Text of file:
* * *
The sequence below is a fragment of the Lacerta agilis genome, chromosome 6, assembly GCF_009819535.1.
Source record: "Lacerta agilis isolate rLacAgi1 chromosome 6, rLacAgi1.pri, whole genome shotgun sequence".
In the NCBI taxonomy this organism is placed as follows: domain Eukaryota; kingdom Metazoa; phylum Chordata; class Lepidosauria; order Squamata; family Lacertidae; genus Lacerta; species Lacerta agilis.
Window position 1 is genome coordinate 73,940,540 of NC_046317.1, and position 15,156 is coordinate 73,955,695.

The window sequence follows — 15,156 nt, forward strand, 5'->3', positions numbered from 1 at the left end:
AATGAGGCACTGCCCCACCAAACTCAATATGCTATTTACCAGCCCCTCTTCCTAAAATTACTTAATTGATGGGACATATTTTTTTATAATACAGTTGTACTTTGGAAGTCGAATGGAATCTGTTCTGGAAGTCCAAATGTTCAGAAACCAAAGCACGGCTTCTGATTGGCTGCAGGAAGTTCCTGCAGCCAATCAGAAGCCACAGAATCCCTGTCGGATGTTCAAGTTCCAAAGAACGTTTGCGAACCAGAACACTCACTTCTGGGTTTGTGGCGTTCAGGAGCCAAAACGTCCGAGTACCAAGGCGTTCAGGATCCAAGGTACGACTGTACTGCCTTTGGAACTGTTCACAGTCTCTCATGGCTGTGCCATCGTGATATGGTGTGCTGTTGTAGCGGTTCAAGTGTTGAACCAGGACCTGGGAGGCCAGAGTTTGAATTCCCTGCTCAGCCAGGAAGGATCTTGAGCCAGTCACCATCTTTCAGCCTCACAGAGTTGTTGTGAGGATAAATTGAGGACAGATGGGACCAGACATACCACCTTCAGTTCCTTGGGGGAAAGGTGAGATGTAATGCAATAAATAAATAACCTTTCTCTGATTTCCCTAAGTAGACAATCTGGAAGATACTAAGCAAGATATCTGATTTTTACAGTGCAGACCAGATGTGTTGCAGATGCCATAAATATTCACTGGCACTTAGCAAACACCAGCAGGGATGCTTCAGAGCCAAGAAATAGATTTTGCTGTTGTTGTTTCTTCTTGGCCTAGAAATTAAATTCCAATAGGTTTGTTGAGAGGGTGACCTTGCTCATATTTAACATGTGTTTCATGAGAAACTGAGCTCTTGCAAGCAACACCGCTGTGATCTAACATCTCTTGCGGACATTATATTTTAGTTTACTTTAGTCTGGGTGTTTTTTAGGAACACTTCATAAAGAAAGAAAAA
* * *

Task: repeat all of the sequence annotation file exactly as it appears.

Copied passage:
The sequence below is a fragment of the Lacerta agilis genome, chromosome 6, assembly GCF_009819535.1.
Source record: "Lacerta agilis isolate rLacAgi1 chromosome 6, rLacAgi1.pri, whole genome shotgun sequence".
In the NCBI taxonomy this organism is placed as follows: domain Eukaryota; kingdom Metazoa; phylum Chordata; class Lepidosauria; order Squamata; family Lacertidae; genus Lacerta; species Lacerta agilis.
Window position 1 is genome coordinate 73,940,540 of NC_046317.1, and position 15,156 is coordinate 73,955,695.

The window sequence follows — 15,156 nt, forward strand, 5'->3', positions numbered from 1 at the left end:
AATGAGGCACTGCCCCACCAAACTCAATATGCTATTTACCAGCCCCTCTTCCTAAAATTACTTAATTGATGGGACATATTTTTTTATAATACAGTTGTACTTTGGAAGTCGAATGGAATCTGTTCTGGAAGTCCAAATGTTCAGAAACCAAAGCACGGCTTCTGATTGGCTGCAGGAAGTTCCTGCAGCCAATCAGAAGCCACAGAATCCCTGTCGGATGTTCAAGTTCCAAAGAACGTTTGCGAACCAGAACACTCACTTCTGGGTTTGTGGCGTTCAGGAGCCAAAACGTCCGAGTACCAAGGCGTTCAGGATCCAAGGTACGACTGTACTGCCTTTGGAACTGTTCACAGTCTCTCATGGCTGTGCCATCGTGATATGGTGTGCTGTTGTAGCGGTTCAAGTGTTGAACCAGGACCTGGGAGGCCAGAGTTTGAATTCCCTGCTCAGCCAGGAAGGATCTTGAGCCAGTCACCATCTTTCAGCCTCACAGAGTTGTTGTGAGGATAAATTGAGGACAGATGGGACCAGACATACCACCTTCAGTTCCTTGGGGGAAAGGTGAGATGTAATGCAATAAATAAATAACCTTTCTCTGATTTCCCTAAGTAGACAATCTGGAAGATACTAAGCAAGATATCTGATTTTTACAGTGCAGACCAGATGTGTTGCAGATGCCATAAATATTCACTGGCACTTAGCAAACACCAGCAGGGATGCTTCAGAGCCAAGAAATAGATTTTGCTGTTGTTGTTTCTTCTTGGCCTAGAAATTAAATTCCAATAGGTTTGTTGAGAGGGTGACCTTGCTCATATTTAACATGTGTTTCATGAGAAACTGAGCTCTTGCAAGCAACACCGCTGTGATCTAACATCTCTTGCGGACATTATATTTTAGTTTACTTTAGTCTGGGTGTTTTTTAGGAACACTTCATAAAGAAAGAAAAA